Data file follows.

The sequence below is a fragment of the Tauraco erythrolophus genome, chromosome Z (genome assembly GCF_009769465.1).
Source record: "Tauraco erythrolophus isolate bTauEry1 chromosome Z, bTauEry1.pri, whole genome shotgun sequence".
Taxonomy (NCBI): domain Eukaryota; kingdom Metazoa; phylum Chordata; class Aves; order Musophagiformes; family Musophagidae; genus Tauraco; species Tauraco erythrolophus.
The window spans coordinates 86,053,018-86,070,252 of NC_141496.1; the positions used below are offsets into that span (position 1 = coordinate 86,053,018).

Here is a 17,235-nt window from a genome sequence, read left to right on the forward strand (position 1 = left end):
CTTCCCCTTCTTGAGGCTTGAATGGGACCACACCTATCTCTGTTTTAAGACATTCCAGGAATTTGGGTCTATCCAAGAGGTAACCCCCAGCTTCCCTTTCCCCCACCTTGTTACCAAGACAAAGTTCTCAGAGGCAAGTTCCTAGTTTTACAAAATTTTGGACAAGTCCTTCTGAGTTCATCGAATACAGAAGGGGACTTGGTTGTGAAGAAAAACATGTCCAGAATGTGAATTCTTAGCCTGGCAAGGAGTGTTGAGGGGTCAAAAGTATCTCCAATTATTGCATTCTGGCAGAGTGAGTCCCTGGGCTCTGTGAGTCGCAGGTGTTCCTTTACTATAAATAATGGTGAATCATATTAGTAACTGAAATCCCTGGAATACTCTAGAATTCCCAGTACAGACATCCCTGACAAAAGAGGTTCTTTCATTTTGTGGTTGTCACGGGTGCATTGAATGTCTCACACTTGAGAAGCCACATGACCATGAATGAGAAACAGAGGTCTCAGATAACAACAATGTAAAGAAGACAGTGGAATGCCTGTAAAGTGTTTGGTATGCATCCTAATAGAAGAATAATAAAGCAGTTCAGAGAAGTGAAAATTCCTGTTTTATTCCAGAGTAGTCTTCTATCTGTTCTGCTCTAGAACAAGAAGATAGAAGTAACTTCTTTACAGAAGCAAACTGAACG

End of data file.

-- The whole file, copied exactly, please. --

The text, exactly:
The sequence below is a fragment of the Tauraco erythrolophus genome, chromosome Z (genome assembly GCF_009769465.1).
Source record: "Tauraco erythrolophus isolate bTauEry1 chromosome Z, bTauEry1.pri, whole genome shotgun sequence".
Taxonomy (NCBI): domain Eukaryota; kingdom Metazoa; phylum Chordata; class Aves; order Musophagiformes; family Musophagidae; genus Tauraco; species Tauraco erythrolophus.
The window spans coordinates 86,053,018-86,070,252 of NC_141496.1; the positions used below are offsets into that span (position 1 = coordinate 86,053,018).

Here is a 17,235-nt window from a genome sequence, read left to right on the forward strand (position 1 = left end):
CTTCCCCTTCTTGAGGCTTGAATGGGACCACACCTATCTCTGTTTTAAGACATTCCAGGAATTTGGGTCTATCCAAGAGGTAACCCCCAGCTTCCCTTTCCCCCACCTTGTTACCAAGACAAAGTTCTCAGAGGCAAGTTCCTAGTTTTACAAAATTTTGGACAAGTCCTTCTGAGTTCATCGAATACAGAAGGGGACTTGGTTGTGAAGAAAAACATGTCCAGAATGTGAATTCTTAGCCTGGCAAGGAGTGTTGAGGGGTCAAAAGTATCTCCAATTATTGCATTCTGGCAGAGTGAGTCCCTGGGCTCTGTGAGTCGCAGGTGTTCCTTTACTATAAATAATGGTGAATCATATTAGTAACTGAAATCCCTGGAATACTCTAGAATTCCCAGTACAGACATCCCTGACAAAAGAGGTTCTTTCATTTTGTGGTTGTCACGGGTGCATTGAATGTCTCACACTTGAGAAGCCACATGACCATGAATGAGAAACAGAGGTCTCAGATAACAACAATGTAAAGAAGACAGTGGAATGCCTGTAAAGTGTTTGGTATGCATCCTAATAGAAGAATAATAAAGCAGTTCAGAGAAGTGAAAATTCCTGTTTTATTCCAGAGTAGTCTTCTATCTGTTCTGCTCTAGAACAAGAAGATAGAAGTAACTTCTTTACAGAAGCAAACTGAACG